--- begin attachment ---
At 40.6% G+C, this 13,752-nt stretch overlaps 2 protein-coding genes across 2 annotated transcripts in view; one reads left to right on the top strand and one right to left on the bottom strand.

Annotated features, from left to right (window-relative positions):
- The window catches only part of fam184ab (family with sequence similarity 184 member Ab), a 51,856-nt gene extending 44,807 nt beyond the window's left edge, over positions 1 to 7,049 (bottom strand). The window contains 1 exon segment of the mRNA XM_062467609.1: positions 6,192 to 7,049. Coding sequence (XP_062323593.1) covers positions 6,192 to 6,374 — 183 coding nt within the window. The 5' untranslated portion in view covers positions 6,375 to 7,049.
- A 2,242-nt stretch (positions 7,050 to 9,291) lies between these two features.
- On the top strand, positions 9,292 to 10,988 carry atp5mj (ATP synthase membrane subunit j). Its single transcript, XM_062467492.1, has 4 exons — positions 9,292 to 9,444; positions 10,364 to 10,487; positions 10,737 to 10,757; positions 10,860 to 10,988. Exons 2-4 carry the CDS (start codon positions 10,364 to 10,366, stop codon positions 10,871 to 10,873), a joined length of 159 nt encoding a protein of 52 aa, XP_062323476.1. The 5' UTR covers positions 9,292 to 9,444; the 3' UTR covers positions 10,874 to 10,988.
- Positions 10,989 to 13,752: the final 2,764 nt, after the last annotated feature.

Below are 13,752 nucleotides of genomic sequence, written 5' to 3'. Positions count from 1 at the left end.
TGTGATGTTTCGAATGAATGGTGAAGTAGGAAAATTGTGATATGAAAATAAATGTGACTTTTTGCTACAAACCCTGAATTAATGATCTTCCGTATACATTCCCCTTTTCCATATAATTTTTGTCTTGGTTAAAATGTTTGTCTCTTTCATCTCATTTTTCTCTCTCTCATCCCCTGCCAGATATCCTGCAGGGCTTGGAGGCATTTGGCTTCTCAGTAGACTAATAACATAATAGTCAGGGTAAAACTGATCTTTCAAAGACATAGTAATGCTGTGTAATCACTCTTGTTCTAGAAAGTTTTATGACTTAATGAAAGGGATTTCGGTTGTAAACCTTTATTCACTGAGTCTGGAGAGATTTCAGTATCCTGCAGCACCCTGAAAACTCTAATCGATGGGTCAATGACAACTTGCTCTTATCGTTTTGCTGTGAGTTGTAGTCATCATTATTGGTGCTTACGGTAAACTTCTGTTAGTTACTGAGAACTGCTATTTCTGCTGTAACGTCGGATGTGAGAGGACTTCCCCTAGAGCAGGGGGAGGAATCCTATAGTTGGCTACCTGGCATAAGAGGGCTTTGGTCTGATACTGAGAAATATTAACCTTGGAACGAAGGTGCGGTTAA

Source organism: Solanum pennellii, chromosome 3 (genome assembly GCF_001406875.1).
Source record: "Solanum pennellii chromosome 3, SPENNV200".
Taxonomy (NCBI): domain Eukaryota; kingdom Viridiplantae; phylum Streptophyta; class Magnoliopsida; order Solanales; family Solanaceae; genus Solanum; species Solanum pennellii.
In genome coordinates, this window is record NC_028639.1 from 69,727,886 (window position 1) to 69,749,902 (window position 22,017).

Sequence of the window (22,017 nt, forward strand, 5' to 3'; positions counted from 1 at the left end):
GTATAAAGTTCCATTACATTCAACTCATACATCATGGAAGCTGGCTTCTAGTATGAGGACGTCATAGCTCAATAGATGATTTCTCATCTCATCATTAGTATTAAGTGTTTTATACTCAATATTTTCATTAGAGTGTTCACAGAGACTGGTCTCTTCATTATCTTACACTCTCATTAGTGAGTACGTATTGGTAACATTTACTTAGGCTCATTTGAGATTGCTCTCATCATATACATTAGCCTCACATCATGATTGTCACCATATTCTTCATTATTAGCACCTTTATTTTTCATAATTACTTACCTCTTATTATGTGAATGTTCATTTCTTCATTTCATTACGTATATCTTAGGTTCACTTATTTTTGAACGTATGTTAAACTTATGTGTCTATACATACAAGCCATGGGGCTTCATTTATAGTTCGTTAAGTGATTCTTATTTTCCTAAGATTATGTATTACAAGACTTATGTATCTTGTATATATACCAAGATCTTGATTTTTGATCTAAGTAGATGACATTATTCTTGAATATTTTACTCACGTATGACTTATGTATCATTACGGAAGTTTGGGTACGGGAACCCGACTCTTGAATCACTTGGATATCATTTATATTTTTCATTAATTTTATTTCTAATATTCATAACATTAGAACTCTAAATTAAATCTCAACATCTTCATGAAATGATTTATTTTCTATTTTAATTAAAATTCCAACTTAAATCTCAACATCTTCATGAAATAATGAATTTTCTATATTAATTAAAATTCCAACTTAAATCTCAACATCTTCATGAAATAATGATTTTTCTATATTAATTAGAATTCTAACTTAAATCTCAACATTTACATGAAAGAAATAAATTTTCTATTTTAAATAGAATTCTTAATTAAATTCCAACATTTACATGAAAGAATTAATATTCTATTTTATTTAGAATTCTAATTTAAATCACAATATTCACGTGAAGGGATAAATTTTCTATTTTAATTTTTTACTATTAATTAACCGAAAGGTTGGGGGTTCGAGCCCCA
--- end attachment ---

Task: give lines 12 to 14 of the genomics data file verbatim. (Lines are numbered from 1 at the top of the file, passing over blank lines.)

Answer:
In genome coordinates, this window is record NC_028639.1 from 69,727,886 (window position 1) to 69,749,902 (window position 22,017).

Sequence of the window (22,017 nt, forward strand, 5' to 3'; positions counted from 1 at the left end):
GTATAAAGTTCCATTACATTCAACTCATACATCATGGAAGCTGGCTTCTAGTATGAGGACGTCATAGCTCAATAGATGATTTCTCATCTCATCATTAGTATTAAGTGTTTTATACTCAATATTTTCATTAGAGTGTTCACAGAGACTGGTCTCTTCATTATCTTACACTCTCATTAGTGAGTACGTATTGGTAACATTTACTTAGGCTCATTTGAGATTGCTCTCATCATATACATTAGCCTCACATCATGATTGTCACCATATTCTTCATTATTAGCACCTTTATTTTTCATAATTACTTACCTCTTATTATGTGAATGTTCATTTCTTCATTTCATTACGTATATCTTAGGTTCACTTATTTTTGAACGTATGTTAAACTTATGTGTCTATACATACAAGCCATGGGGCTTCATTTATAGTTCGTTAAGTGATTCTTATTTTCCTAAGATTATGTATTACAAGACTTATGTATCTTGTATATATACCAAGATCTTGATTTTTGATCTAAGTAGATGACATTATTCTTGAATATTTTACTCACGTATGACTTATGTATCATTACGGAAGTTTGGGTACGGGAACCCGACTCTTGAATCACTTGGATATCATTTATATTTTTCATTAATTTTATTTCTAATATTCATAACATTAGAACTCTAAATTAAATCTCAACATCTTCATGAAATGATTTATTTTCTATTTTAATTAAAATTCCAACTTAAATCTCAACATCTTCATGAAATAATGAATTTTCTATATTAATTAAAATTCCAACTTAAATCTCAACATCTTCATGAAATAATGATTTTTCTATATTAATTAGAATTCTAACTTAAATCTCAACATTTACATGAAAGAAATAAATTTTCTATTTTAAATAGAATTCTTAATTAAATTCCAACATTTACATGAAAGAATTAATATTCTATTTTATTTAGAATTCTAATTTAAATCACAATATTCACGTGAAGGGATAAATTTTCTATTTTAATTTTTTACTATTAATTAACCGAAAGGTTGGGGGTTCGAGCCCCA